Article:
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Interpreting change

This book focuses on the Western difficulties in interpreting Russia. It begins with by reflecting on some of the problems that are set in the foundations of Russia's post-Cold War relationship with the West. The book points to problems that emerge from linguistic and historical 'interpretation'. It looks at the impact of Russia's decline as a political priority for the West since the end of the Cold War and the practical impact this has had. It then reflects on the rising influence, especially, but not only, in public policy and media circles, of 'transitionology' as the main lens through which developments in Russia were interpreted. The book then examines the evolution of the West's relationship with Russia since the end of the Cold War, focusing particularly on the NATO-Russia relationship. It focuses on the chronological development of relations and the emergence of strategic dissonance from 2003. The book also looks at Russian domestic politics, particularly the Western belief in and search for a particular kind of change in Russia, a transition to democracy. It continues the exploration of domestic politics, but turns to address the theme of 'Putinology', the focus on Putin as the central figure in Russian politics.

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‘We’ve moved on’

was reported to suggest that NATO was seen as a ‘threat’ to Russia. Yet this was to miscast the nature of a difficult relationship. The doctrine actually posits NATO as a ‘danger’. It also clearly defines the distinction between ‘threat’ and ‘danger’: a ‘threat’ is defined as the realistic possibility of an armed conflict arising, while a ‘danger’ is a situation with the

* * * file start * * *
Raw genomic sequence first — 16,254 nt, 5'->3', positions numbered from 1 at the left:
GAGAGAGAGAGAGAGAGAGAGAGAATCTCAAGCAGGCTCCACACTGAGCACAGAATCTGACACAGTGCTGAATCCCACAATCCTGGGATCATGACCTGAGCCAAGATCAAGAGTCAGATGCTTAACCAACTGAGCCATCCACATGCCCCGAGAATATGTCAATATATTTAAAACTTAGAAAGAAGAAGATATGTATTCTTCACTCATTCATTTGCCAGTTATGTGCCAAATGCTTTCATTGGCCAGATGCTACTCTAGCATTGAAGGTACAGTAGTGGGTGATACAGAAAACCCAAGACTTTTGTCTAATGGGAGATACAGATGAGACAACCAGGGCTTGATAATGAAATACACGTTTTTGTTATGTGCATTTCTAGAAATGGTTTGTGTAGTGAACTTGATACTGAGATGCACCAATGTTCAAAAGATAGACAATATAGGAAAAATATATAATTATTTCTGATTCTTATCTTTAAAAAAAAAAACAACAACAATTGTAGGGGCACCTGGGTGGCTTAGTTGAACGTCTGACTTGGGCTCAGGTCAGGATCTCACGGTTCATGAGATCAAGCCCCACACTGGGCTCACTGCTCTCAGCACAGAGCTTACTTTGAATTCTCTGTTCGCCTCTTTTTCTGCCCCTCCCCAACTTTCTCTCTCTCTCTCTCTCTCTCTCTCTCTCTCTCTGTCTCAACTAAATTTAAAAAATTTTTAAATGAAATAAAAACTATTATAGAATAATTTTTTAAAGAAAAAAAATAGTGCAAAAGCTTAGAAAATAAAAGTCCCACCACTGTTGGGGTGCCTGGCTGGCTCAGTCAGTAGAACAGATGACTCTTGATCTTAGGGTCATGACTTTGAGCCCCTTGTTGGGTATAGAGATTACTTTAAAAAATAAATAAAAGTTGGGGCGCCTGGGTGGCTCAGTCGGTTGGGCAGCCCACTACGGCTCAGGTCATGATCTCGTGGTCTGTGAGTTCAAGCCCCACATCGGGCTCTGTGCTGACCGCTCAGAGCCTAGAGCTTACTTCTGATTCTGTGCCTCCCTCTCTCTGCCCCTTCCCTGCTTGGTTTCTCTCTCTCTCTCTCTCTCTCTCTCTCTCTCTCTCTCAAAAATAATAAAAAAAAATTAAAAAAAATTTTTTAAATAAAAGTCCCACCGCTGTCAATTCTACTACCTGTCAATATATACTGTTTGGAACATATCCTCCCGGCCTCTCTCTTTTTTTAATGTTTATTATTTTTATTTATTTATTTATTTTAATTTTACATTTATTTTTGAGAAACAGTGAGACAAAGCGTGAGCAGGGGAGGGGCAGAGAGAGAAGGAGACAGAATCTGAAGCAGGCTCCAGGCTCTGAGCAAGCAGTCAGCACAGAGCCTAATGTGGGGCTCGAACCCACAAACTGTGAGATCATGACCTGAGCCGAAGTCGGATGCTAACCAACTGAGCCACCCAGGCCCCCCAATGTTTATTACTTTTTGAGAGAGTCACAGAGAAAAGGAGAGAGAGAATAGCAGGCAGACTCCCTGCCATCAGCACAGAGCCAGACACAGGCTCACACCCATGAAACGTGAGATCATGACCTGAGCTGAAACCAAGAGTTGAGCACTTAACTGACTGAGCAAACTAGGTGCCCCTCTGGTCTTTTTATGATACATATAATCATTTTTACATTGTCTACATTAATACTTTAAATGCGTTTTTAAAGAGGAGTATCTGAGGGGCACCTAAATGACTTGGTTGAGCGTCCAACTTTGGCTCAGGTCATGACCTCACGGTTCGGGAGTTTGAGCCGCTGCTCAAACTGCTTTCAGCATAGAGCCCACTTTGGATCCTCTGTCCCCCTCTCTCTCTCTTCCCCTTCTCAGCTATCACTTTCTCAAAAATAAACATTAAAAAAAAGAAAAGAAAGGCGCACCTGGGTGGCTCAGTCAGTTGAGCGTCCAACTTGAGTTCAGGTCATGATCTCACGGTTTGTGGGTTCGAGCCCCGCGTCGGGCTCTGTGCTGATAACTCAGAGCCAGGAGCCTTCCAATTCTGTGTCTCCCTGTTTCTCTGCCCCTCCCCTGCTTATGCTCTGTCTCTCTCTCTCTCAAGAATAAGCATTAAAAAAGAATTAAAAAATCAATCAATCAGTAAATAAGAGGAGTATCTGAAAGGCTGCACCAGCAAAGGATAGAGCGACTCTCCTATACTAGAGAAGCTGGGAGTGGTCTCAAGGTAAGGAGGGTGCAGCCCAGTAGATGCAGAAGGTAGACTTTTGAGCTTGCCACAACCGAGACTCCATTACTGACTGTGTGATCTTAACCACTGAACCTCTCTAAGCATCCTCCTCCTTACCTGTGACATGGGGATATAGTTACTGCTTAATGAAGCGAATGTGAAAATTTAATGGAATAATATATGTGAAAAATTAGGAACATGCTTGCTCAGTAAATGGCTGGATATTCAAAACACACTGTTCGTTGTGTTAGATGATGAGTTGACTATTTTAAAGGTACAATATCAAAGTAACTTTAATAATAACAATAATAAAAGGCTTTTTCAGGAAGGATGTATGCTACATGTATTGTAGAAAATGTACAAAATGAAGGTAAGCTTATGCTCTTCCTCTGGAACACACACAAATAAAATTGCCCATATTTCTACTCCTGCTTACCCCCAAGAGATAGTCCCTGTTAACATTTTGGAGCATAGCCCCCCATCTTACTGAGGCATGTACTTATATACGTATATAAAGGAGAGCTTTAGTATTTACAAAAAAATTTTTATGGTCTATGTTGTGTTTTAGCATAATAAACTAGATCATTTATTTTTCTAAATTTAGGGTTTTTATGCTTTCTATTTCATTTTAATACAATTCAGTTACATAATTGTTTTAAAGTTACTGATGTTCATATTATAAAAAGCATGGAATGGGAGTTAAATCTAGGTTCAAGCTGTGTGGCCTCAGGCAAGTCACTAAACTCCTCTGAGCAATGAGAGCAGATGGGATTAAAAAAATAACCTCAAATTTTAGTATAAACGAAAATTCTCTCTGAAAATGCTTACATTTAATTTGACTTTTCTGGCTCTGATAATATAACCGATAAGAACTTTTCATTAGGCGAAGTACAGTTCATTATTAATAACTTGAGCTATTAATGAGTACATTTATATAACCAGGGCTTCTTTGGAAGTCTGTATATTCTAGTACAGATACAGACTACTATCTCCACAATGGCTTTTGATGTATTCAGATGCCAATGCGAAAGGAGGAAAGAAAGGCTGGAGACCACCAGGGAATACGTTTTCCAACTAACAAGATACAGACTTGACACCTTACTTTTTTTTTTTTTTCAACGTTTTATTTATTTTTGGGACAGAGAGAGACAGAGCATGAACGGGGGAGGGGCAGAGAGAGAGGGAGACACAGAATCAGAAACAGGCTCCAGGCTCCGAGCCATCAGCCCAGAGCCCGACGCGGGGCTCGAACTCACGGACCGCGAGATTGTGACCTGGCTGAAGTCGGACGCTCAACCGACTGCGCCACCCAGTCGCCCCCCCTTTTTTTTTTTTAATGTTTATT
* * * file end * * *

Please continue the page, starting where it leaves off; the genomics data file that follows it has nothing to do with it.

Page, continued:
in The new politics of Russia
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behind this idea, perhaps because he was reckoned to have a particularly good personal relationship with the Russian President. 74 In fact, on a visit to Moscow that month, Lord Robertson attributed similar ideas to the US, FRG, Italy and Canada. 75 Robertson’s public remarks on his visit to Russia were most noteworthy for his candid admission of the lack of substance in Russia–NATO relations to date. In

in The Kosovo crisis and the evolution of post-Cold War European security
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against each other during the Cold War, ensuring an uneasy and at times tense balance. ‘Armed transparency’ had been achieved thanks to new technologies of verification, leading to arms-control measures, détente and eventually the peaceful collapse of one side. Since 1989, it was argued, there had not been any balance, but rather economic and political co-operation and integration. Why, then, now enlarge NATO and thereby risk unbalancing and remilitarising a relationship between Russia and the West, which since 1989 had been relatively stable? Russia, critics maintained

in Destination Europe